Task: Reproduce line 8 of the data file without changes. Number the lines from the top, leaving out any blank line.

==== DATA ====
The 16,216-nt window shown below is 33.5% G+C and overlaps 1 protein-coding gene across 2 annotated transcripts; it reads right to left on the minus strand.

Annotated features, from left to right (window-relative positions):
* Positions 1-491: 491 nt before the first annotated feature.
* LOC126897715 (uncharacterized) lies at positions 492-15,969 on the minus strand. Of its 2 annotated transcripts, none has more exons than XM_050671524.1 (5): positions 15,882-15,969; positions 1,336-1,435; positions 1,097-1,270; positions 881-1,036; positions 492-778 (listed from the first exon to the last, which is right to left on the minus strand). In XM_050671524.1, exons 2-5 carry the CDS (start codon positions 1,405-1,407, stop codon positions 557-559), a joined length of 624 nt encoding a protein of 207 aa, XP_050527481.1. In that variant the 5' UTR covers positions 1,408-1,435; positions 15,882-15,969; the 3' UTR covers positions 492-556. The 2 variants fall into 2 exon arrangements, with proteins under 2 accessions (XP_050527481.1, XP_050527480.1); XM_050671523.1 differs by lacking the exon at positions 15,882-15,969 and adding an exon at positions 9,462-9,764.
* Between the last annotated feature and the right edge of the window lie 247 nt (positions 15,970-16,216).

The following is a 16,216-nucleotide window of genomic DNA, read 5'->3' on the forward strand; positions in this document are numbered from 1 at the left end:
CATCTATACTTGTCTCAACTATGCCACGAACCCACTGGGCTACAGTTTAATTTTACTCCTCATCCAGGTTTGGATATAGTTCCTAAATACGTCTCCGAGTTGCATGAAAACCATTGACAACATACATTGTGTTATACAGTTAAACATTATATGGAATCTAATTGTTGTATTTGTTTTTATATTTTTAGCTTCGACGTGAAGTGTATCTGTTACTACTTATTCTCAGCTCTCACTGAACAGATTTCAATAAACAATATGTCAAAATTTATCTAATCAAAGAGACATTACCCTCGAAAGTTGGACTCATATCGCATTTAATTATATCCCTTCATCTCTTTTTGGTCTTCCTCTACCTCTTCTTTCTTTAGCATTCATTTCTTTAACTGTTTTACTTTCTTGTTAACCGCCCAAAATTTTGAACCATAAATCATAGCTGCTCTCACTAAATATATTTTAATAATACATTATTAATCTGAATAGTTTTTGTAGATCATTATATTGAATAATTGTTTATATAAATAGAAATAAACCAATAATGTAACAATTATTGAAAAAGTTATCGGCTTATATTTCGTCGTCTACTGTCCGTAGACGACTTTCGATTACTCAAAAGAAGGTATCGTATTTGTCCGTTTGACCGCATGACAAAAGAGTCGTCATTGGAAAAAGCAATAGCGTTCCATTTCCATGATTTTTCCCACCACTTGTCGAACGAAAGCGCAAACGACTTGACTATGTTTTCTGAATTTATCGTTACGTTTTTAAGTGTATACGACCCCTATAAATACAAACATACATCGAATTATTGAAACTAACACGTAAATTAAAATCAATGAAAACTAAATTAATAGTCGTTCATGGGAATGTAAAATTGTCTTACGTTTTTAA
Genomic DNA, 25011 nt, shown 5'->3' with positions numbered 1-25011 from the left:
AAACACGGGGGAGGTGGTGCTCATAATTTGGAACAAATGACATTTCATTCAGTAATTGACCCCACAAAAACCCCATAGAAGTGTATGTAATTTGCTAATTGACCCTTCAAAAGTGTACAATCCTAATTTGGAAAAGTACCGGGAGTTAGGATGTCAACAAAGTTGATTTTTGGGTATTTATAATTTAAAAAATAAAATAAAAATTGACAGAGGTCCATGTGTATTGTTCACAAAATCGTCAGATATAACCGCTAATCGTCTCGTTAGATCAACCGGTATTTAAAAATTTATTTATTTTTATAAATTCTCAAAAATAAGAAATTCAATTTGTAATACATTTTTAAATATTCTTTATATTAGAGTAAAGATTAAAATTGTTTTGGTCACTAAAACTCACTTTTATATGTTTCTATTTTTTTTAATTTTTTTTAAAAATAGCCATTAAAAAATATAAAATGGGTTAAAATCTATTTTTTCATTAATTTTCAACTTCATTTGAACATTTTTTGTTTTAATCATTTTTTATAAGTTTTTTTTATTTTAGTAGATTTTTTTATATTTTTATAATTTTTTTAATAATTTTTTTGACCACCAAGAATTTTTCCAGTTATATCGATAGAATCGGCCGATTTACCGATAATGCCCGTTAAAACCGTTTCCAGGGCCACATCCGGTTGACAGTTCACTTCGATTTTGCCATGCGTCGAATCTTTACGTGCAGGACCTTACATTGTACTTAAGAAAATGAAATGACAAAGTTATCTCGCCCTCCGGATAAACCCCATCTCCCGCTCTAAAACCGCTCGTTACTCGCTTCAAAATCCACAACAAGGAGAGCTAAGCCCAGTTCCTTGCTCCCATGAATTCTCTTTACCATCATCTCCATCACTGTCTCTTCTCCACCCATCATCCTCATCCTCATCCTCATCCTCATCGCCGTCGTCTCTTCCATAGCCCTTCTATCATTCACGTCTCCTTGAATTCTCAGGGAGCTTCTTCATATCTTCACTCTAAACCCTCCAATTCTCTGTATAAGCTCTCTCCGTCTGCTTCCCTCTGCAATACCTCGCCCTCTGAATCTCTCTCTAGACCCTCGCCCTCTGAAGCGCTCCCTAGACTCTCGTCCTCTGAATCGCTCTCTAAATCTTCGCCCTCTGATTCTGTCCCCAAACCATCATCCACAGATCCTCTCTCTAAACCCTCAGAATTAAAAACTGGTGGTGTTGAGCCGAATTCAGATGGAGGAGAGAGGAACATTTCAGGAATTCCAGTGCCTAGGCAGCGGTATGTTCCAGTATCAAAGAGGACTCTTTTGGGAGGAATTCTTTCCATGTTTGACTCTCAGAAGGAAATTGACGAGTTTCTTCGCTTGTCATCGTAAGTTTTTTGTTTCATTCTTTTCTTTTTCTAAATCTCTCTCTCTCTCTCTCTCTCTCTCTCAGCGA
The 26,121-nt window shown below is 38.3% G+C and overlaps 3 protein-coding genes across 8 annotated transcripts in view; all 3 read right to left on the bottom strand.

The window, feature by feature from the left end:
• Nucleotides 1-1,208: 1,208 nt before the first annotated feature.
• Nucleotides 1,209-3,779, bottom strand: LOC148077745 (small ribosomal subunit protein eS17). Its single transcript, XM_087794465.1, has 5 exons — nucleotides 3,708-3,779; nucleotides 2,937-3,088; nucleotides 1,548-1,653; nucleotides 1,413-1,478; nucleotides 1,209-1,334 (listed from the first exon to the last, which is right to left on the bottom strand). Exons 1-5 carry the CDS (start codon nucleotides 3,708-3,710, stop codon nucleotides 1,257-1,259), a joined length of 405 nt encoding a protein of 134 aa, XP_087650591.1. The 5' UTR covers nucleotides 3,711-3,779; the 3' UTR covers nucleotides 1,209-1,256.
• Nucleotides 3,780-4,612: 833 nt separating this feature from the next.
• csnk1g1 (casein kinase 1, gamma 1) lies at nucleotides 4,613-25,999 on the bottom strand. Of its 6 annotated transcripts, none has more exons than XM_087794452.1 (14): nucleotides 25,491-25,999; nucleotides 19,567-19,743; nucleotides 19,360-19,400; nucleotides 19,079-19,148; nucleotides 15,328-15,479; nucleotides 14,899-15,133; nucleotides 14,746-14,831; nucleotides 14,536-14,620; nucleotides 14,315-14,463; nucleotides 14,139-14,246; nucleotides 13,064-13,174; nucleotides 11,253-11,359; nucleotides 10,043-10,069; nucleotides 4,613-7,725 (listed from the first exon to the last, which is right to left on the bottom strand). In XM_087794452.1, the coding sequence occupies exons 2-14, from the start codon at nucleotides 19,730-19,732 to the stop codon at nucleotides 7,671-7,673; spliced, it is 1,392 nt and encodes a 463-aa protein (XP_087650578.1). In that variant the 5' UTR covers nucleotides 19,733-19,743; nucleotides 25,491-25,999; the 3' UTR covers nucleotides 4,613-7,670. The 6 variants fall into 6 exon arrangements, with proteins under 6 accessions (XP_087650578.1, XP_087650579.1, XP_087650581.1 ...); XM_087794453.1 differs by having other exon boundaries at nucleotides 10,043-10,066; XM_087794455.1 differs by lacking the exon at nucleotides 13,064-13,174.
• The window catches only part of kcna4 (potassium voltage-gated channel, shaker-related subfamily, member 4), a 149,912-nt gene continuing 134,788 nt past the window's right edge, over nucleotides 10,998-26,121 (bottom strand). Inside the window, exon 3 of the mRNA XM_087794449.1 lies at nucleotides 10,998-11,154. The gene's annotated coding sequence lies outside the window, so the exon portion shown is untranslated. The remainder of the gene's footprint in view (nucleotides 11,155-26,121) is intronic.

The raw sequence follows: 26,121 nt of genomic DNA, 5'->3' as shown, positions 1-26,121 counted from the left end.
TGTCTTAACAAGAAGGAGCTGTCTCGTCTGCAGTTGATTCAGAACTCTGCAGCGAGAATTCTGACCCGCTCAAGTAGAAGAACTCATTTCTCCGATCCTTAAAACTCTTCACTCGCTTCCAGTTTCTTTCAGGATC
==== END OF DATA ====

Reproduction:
Genomic DNA, 25011 nt, shown 5'->3' with positions numbered 1-25011 from the left: